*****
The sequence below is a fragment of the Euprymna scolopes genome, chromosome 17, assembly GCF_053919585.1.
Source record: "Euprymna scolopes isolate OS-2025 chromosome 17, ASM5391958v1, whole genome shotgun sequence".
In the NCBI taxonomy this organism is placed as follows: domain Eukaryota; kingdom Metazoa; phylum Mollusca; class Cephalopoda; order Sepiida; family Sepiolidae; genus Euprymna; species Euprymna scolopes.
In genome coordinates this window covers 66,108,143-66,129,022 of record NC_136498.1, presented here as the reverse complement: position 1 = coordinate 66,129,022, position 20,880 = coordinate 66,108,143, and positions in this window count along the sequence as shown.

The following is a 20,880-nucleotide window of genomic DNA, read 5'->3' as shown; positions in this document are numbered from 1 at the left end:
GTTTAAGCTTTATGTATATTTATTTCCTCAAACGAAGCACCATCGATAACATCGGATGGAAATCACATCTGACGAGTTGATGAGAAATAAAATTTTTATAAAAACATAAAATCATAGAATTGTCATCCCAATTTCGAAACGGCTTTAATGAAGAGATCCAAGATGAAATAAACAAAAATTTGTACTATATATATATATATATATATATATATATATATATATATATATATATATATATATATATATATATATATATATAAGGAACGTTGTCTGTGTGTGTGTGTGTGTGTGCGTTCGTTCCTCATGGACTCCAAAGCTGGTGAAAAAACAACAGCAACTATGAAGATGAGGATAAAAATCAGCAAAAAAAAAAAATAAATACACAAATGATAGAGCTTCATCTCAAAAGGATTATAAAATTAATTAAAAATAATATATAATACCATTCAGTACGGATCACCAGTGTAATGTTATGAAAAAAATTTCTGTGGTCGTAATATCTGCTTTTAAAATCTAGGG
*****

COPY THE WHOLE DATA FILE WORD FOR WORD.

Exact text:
The sequence below is a fragment of the Euprymna scolopes genome, chromosome 17, assembly GCF_053919585.1.
Source record: "Euprymna scolopes isolate OS-2025 chromosome 17, ASM5391958v1, whole genome shotgun sequence".
In the NCBI taxonomy this organism is placed as follows: domain Eukaryota; kingdom Metazoa; phylum Mollusca; class Cephalopoda; order Sepiida; family Sepiolidae; genus Euprymna; species Euprymna scolopes.
In genome coordinates this window covers 66,108,143-66,129,022 of record NC_136498.1, presented here as the reverse complement: position 1 = coordinate 66,129,022, position 20,880 = coordinate 66,108,143, and positions in this window count along the sequence as shown.

The following is a 20,880-nucleotide window of genomic DNA, read 5'->3' as shown; positions in this document are numbered from 1 at the left end:
GTTTAAGCTTTATGTATATTTATTTCCTCAAACGAAGCACCATCGATAACATCGGATGGAAATCACATCTGACGAGTTGATGAGAAATAAAATTTTTATAAAAACATAAAATCATAGAATTGTCATCCCAATTTCGAAACGGCTTTAATGAAGAGATCCAAGATGAAATAAACAAAAATTTGTACTATATATATATATATATATATATATATATATATATATATATATATATATATATATATATATATATATATATATAAGGAACGTTGTCTGTGTGTGTGTGTGTGTGTGCGTTCGTTCCTCATGGACTCCAAAGCTGGTGAAAAAACAACAGCAACTATGAAGATGAGGATAAAAATCAGCAAAAAAAAAAAATAAATACACAAATGATAGAGCTTCATCTCAAAAGGATTATAAAATTAATTAAAAATAATATATAATACCATTCAGTACGGATCACCAGTGTAATGTTATGAAAAAAATTTCTGTGGTCGTAATATCTGCTTTTAAAATCTAGGG